(c)Take into account the conceptual and methodological framework set out in the report of the Office of the United Nations High Commissioner for Human Rights (OHCHR), Human Rights Indicators: A Guide to Measurement and Implementation (HR/PUB/12/5), when defining, collecting and disseminating statistical information and strengthen technical cooperation in this regard with, among others, UNICEF.
11. Taking into account the commitment made by the State party in the context of the second cycle of the universal periodic review of the country in 2014 to consider establishing a national human rights institution or to strengthen the mandate of the Office of the Ombudsperson ( Provedor de Justiça ) (see A/HRC/28/11/Add.1, paras. 3–5), and with reference to its general comment No. 2 (2002) on the role of independent national human rights institutions in the promotion and protection of the rights of the child, the Committee reiterates its previous recommendation (see CRC/C/AGO/CO/2-4, para. 15) that the State party establish an independent monitoring mechanism that is compliant with the principles relating to the status of national institutions for the promotion and protection of human rights (the Paris Principles).
Dissemination, awareness-raising and training
12. Recognizing the efforts of the State party to implement awareness-raising campaigns and programmes, including child-protection training programmes, and to disseminate information on the rights of the child to the public through the media, and recalling its previous recommendations, the Committee recommends that the State party:
(a) Intensify its efforts to disseminate information on the Convention, including through awareness-raising programmes, to parents, the wider public and children in a child-friendly manner, and to legislators and judges to ensure the application of the Convention in the legislative and judicial processes;
(b) Strengthen its training programmes for all professionals working with and for children, including by swiftly adopting the draft policy for teacher training and implementing a child rights-based and train-the-trainer approach;
(c) Seek technical assistance from, among others, the Inter-Parliamentary Union, OHCHR and UNICEF.
Cooperation with civil society
13. Noting the difficulties faced by non-governmental organizations, the Committee recommends that the State party:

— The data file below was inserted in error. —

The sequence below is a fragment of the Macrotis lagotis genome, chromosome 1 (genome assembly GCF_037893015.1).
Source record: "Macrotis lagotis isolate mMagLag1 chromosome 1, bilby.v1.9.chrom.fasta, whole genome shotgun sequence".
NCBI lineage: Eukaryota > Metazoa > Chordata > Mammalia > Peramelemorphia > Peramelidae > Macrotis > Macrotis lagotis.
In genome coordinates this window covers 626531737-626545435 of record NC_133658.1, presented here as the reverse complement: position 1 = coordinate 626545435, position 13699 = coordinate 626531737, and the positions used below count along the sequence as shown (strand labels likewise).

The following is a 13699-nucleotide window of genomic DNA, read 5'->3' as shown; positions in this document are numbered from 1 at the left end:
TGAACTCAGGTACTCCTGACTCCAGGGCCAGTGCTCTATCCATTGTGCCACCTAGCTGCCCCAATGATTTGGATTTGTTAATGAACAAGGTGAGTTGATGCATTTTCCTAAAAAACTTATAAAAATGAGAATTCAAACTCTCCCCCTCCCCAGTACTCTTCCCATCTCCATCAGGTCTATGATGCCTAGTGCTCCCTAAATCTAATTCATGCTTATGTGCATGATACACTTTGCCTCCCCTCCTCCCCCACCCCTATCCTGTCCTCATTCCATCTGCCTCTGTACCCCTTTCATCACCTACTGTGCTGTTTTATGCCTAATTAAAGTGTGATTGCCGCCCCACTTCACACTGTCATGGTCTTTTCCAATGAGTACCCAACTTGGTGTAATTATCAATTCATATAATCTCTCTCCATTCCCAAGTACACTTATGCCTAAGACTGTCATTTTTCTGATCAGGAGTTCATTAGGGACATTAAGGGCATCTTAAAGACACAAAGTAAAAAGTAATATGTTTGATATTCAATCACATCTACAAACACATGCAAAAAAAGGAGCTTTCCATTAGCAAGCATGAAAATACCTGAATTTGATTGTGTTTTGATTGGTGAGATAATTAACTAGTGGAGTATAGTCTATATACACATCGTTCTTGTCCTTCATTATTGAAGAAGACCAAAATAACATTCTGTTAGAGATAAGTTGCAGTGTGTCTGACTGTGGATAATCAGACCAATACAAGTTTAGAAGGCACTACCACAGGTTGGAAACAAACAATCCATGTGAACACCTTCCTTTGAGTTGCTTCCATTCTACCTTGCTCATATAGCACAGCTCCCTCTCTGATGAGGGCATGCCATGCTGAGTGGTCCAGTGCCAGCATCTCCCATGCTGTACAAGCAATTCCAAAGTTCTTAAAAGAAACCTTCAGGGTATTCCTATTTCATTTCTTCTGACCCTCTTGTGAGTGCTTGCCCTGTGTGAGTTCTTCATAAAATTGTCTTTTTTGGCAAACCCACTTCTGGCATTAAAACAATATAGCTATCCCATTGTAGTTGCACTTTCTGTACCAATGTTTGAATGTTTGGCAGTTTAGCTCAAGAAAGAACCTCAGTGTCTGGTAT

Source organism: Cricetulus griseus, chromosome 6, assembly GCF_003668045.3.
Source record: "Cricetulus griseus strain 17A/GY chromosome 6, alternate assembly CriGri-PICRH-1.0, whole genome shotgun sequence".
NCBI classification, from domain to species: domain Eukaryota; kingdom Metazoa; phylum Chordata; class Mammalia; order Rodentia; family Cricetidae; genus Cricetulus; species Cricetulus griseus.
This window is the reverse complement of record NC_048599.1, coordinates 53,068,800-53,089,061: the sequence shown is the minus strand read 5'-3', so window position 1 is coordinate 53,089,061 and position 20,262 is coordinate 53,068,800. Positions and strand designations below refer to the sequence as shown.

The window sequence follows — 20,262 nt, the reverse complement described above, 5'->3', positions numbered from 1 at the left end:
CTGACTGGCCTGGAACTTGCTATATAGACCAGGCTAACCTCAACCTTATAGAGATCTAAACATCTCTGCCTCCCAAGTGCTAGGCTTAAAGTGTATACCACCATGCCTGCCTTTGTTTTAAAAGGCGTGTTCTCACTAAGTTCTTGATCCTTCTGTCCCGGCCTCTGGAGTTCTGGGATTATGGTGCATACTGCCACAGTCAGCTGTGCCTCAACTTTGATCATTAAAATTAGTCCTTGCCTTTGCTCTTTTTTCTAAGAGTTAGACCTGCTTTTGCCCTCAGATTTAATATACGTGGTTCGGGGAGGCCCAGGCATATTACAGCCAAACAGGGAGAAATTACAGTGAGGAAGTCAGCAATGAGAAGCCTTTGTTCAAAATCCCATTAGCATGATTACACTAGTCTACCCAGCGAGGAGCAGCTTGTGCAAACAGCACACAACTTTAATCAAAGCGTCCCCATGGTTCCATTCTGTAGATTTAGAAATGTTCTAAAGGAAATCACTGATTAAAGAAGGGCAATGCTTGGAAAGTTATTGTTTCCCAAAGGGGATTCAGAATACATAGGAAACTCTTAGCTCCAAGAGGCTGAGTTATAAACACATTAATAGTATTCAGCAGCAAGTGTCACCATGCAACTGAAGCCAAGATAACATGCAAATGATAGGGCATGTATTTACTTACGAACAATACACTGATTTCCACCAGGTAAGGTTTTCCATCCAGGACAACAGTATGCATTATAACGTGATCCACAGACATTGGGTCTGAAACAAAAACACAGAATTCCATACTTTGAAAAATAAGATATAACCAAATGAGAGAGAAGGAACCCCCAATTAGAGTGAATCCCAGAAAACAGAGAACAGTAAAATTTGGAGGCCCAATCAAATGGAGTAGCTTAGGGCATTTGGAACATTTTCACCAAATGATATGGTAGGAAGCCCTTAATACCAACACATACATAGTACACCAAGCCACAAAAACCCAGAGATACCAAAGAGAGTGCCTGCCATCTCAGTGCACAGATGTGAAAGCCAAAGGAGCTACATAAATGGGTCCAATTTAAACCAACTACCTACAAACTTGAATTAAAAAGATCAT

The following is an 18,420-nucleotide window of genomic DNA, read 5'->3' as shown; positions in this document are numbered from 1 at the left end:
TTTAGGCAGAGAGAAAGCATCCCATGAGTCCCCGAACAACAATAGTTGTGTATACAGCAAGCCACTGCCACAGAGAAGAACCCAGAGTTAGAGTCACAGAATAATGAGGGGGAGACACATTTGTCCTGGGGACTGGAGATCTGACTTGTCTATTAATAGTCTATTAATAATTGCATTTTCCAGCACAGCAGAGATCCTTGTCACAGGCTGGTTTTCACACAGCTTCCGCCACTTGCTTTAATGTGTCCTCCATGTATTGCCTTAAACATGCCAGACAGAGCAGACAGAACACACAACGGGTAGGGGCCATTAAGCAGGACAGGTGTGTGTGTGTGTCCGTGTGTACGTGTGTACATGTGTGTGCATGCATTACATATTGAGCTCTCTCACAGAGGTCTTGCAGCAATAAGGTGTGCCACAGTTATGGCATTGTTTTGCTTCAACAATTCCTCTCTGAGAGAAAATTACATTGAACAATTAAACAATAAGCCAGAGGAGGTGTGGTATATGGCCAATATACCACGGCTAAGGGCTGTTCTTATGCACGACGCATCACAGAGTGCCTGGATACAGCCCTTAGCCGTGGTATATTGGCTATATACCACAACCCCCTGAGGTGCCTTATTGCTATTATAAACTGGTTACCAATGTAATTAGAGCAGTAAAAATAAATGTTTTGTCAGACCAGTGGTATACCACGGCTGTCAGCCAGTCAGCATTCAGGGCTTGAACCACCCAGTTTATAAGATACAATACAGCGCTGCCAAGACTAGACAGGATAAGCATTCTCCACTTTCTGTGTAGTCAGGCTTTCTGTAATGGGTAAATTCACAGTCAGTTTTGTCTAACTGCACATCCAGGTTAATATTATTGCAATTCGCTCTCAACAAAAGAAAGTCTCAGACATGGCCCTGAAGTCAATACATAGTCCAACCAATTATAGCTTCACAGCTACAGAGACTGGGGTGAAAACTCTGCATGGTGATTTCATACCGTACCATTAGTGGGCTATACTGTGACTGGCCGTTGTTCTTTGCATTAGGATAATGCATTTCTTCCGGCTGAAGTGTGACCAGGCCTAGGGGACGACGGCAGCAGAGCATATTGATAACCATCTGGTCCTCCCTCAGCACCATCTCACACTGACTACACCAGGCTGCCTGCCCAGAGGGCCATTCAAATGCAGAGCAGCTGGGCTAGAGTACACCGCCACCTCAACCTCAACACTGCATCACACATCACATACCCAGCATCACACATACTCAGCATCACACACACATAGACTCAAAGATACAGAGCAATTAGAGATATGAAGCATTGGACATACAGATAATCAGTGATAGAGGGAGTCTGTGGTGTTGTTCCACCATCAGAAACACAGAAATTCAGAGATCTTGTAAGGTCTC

(a) Strengthen its cooperation with civil society, including children ’ s organizations, in the planning, implementation, monitoring and evaluation of policies, plans and programmes related to children ’ s rights, including by providing support to their activities;
(b) Involve children, including child human rights defenders, in its civil society cooperation framework.
Children’s rights and the business sector
14. With reference to its general comment No. 16 (2013) on State obligations regarding the impact of the business sector on children ’ s rights and the Guiding Principles on Business and Human Rights: Implementing the United Nations “ Protect, Respect and Remedy ” Framework (A/HRC/17/31, annex), and recalling its previous recommendations (see CRC/C/AGO/CO/2-4, para. 25), the Committee recommends that the State party:
(a) Establish and implement regulations to ensure that the business sector complies with international and national human rights, labour, environmental and other standards, particularly with regard to children ’ s rights;
(b) Establish a clear regulatory framework for the industries operating in the State party, in particular the oil, gas, diamond, fishing and farming industries, to ensure that their activities do not negatively affect children ’ s rights or endanger environmental and other standards;
(c) Monitor and ensure the effective implementation by companies (whether private or State owned) of international and national environmental and health standards, apply appropriate sanctions, provide remedies for any violations found and ensure that companies seek the appropriate international certification;
(d) Require companies to undertake assessments, consultations and full public disclosure with regard to the environmental, health-related and human rights impacts of their business activities and their plans to address such impacts;
(e) Examine and adapt its legislative framework to ensure the legal accountability of companies and their subsidiaries operating in or managed from the State party ’ s territory;